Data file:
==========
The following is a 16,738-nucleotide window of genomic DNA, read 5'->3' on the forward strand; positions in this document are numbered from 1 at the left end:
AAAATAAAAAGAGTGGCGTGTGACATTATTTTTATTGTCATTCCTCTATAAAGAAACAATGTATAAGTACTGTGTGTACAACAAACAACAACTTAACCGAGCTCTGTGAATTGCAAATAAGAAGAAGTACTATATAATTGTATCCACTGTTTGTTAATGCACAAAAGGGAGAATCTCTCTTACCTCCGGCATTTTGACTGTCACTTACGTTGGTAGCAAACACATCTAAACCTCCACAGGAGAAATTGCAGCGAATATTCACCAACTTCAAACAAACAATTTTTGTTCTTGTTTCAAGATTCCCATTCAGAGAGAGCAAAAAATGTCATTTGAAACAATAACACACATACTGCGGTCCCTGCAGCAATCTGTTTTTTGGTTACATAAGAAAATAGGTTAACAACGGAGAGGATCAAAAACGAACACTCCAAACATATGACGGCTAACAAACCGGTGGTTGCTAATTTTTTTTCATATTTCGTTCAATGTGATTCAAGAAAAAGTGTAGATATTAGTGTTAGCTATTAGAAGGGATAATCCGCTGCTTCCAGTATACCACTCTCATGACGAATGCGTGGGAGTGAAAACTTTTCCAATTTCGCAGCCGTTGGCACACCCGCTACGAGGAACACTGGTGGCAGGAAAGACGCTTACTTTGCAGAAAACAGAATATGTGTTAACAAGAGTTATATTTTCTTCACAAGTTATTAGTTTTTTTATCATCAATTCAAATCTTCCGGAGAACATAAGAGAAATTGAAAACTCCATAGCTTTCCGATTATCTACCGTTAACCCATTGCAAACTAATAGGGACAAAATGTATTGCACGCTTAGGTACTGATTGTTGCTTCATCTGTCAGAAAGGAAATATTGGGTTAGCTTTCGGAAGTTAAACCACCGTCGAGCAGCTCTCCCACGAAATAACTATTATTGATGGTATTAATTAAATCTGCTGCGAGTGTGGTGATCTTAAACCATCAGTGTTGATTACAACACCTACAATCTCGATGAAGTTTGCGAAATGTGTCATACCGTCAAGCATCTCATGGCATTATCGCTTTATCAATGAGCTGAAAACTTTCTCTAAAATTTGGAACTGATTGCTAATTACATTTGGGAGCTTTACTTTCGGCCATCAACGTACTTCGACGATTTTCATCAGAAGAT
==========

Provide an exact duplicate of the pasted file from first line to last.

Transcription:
The following is a 16,738-nucleotide window of genomic DNA, read 5'->3' on the forward strand; positions in this document are numbered from 1 at the left end:
AAAATAAAAAGAGTGGCGTGTGACATTATTTTTATTGTCATTCCTCTATAAAGAAACAATGTATAAGTACTGTGTGTACAACAAACAACAACTTAACCGAGCTCTGTGAATTGCAAATAAGAAGAAGTACTATATAATTGTATCCACTGTTTGTTAATGCACAAAAGGGAGAATCTCTCTTACCTCCGGCATTTTGACTGTCACTTACGTTGGTAGCAAACACATCTAAACCTCCACAGGAGAAATTGCAGCGAATATTCACCAACTTCAAACAAACAATTTTTGTTCTTGTTTCAAGATTCCCATTCAGAGAGAGCAAAAAATGTCATTTGAAACAATAACACACATACTGCGGTCCCTGCAGCAATCTGTTTTTTGGTTACATAAGAAAATAGGTTAACAACGGAGAGGATCAAAAACGAACACTCCAAACATATGACGGCTAACAAACCGGTGGTTGCTAATTTTTTTTCATATTTCGTTCAATGTGATTCAAGAAAAAGTGTAGATATTAGTGTTAGCTATTAGAAGGGATAATCCGCTGCTTCCAGTATACCACTCTCATGACGAATGCGTGGGAGTGAAAACTTTTCCAATTTCGCAGCCGTTGGCACACCCGCTACGAGGAACACTGGTGGCAGGAAAGACGCTTACTTTGCAGAAAACAGAATATGTGTTAACAAGAGTTATATTTTCTTCACAAGTTATTAGTTTTTTTATCATCAATTCAAATCTTCCGGAGAACATAAGAGAAATTGAAAACTCCATAGCTTTCCGATTATCTACCGTTAACCCATTGCAAACTAATAGGGACAAAATGTATTGCACGCTTAGGTACTGATTGTTGCTTCATCTGTCAGAAAGGAAATATTGGGTTAGCTTTCGGAAGTTAAACCACCGTCGAGCAGCTCTCCCACGAAATAACTATTATTGATGGTATTAATTAAATCTGCTGCGAGTGTGGTGATCTTAAACCATCAGTGTTGATTACAACACCTACAATCTCGATGAAGTTTGCGAAATGTGTCATACCGTCAAGCATCTCATGGCATTATCGCTTTATCAATGAGCTGAAAACTTTCTCTAAAATTTGGAACTGATTGCTAATTACATTTGGGAGCTTTACTTTCGGCCATCAACGTACTTCGACGATTTTCATCAGAAGAT